When assessing a High Impact Trauma (HIT) case, there are several things that your doctor will be considering and a number of things that will be discussed. Evaluations of HIT patients go from head to toe... literally.

Head: We are often concerned about evidence of possible head trauma, so, like in human emergency rooms, we often recommend hospitalized observation for 6-8 hours to make sure that signs of cerebral edema (brain swelling), or vascular injury (bleeding or bruising of the brain), don’t develop.

Chest: Injury to the chest could involve trauma to the lungs, the heart or an injury to the chest cavity that houses these two organs. Chest x-rays and ECG monitoring are often recommended to better evaluate for damage to this area.

Abdomen: The abdomen houses many organs and systems. Injury to the spleen or liver can cause abdominal bleeding. Tears in the kidney, ureters, bladder or urethra could cause uro-peritoneum, (free urine in the abdominal cavity). Trauma to the intestines or stomach could result in ingesta in the abdomen which can cause a potentially fatal peritonitis, (infection). To better evaluate the abdomen, your doctor may recommend an abdominal ultrasound and blood work.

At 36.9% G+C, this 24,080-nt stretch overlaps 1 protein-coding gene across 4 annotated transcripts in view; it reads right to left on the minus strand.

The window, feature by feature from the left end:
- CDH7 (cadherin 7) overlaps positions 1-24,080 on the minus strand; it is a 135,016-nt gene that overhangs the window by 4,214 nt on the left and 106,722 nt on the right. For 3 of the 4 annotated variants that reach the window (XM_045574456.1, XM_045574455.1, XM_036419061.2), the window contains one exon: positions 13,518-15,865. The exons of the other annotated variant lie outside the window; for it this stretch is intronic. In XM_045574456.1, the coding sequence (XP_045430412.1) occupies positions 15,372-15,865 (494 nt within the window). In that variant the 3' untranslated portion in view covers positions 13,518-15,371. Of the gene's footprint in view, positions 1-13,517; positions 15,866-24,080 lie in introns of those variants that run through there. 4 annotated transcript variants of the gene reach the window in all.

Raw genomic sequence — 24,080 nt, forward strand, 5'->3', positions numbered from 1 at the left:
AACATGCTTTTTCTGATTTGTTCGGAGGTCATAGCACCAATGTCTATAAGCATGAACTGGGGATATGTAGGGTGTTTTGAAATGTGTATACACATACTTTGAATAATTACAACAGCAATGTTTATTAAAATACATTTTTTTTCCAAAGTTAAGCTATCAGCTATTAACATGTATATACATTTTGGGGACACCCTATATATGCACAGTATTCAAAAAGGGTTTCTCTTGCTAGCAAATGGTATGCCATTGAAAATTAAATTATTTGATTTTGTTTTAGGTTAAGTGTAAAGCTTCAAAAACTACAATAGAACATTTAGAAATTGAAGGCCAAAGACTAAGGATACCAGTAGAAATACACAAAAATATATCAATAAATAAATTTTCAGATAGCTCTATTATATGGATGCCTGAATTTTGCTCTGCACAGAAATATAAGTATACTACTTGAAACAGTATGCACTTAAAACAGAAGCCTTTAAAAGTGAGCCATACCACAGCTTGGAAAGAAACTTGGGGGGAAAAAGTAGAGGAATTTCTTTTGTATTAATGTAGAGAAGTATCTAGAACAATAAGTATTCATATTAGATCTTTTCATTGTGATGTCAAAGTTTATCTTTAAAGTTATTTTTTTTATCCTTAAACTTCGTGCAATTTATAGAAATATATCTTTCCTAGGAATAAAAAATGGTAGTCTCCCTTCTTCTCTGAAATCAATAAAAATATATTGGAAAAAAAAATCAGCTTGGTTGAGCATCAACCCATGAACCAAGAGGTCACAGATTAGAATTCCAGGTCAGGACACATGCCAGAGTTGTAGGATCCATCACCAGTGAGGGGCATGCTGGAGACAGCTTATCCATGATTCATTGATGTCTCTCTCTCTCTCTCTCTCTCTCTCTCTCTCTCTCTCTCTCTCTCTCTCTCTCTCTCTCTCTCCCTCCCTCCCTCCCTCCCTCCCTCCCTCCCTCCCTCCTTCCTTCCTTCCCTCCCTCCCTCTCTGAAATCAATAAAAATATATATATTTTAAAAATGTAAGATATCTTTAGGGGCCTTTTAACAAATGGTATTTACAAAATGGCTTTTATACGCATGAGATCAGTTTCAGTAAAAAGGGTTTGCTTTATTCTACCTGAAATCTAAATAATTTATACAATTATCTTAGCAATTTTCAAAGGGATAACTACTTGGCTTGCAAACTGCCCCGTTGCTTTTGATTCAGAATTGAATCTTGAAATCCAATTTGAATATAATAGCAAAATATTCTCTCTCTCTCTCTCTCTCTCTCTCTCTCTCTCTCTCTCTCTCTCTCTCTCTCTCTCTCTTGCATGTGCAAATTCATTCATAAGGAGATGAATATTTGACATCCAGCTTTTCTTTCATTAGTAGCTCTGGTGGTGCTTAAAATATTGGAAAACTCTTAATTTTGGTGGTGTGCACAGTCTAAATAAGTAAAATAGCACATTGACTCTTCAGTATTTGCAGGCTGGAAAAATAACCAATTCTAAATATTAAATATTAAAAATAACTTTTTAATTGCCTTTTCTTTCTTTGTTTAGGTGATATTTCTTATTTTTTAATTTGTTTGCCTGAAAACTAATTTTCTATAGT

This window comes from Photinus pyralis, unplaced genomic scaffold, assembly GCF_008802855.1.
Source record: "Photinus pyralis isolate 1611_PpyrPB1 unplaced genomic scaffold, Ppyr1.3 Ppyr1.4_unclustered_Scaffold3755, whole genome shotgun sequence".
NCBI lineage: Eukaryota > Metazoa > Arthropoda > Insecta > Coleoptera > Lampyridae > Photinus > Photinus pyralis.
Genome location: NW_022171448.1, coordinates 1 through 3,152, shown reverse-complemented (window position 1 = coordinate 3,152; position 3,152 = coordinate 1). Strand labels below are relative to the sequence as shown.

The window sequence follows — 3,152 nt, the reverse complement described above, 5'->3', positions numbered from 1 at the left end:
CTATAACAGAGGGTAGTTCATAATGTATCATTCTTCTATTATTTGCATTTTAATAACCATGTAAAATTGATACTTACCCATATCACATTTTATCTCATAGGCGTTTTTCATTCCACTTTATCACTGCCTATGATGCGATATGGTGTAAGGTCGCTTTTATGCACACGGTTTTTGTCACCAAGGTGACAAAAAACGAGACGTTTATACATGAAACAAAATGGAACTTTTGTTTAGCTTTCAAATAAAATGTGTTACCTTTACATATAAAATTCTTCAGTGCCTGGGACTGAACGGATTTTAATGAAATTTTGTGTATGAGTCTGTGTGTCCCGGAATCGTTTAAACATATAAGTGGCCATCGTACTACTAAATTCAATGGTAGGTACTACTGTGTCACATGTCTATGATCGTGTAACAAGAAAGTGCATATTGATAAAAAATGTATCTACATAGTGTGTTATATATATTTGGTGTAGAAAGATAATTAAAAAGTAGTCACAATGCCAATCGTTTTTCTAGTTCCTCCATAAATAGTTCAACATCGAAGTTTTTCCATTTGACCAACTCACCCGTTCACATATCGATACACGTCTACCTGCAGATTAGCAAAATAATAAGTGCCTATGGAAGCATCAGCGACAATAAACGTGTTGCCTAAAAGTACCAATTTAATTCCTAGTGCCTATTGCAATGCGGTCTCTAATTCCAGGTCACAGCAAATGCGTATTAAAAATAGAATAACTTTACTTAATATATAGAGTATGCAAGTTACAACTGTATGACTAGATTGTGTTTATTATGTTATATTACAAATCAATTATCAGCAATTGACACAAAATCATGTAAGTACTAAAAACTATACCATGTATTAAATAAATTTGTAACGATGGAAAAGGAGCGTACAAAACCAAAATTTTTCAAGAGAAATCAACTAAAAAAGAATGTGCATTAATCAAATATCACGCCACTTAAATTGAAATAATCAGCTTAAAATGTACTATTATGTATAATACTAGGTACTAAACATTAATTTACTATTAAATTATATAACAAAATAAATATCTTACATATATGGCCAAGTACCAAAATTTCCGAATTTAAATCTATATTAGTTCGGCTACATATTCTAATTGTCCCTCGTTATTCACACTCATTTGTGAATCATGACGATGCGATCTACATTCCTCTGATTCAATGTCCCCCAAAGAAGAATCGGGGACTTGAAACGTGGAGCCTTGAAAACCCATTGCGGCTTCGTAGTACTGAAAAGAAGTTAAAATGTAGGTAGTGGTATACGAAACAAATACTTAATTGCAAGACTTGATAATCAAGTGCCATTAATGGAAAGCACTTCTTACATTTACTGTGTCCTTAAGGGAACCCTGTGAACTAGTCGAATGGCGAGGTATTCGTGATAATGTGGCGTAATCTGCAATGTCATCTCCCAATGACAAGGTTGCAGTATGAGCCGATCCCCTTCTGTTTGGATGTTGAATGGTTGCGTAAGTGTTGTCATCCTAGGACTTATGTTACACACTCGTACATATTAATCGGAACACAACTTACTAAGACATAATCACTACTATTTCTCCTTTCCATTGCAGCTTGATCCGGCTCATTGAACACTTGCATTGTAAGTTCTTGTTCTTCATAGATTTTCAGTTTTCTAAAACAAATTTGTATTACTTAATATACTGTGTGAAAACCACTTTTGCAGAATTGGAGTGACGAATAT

Spine and Extremities (Limbs): HIT patients often suffer orthopedic injuries that prevent normal limb use. In addition to loss of motor function, injuries of the spine could also affect neurologic function of the bladder and colon. Radiographs of these areas may be indicated to help better assess the extent of orthopedic injuries.

While your patient is being assessed, there are a number of stabilization efforts often being made including but not limited to:
Pain Management... (lots of pain medications), Oxygen, Shock Therapy, Antibiotics

Because so many things can be happening at once, a lot of ground is often covered in a very short time. Sometimes decisions will need to be made quickly on your part to provided your doctor with consent to proceed with many of these procedures, and it can often be daunting and overwhelming.

We realize that while we do this very often, this is hopefully your first, (and only), time to ever go through such an event, and we will do our best to help guide you through things to help minimize any further “bumps in the road”.


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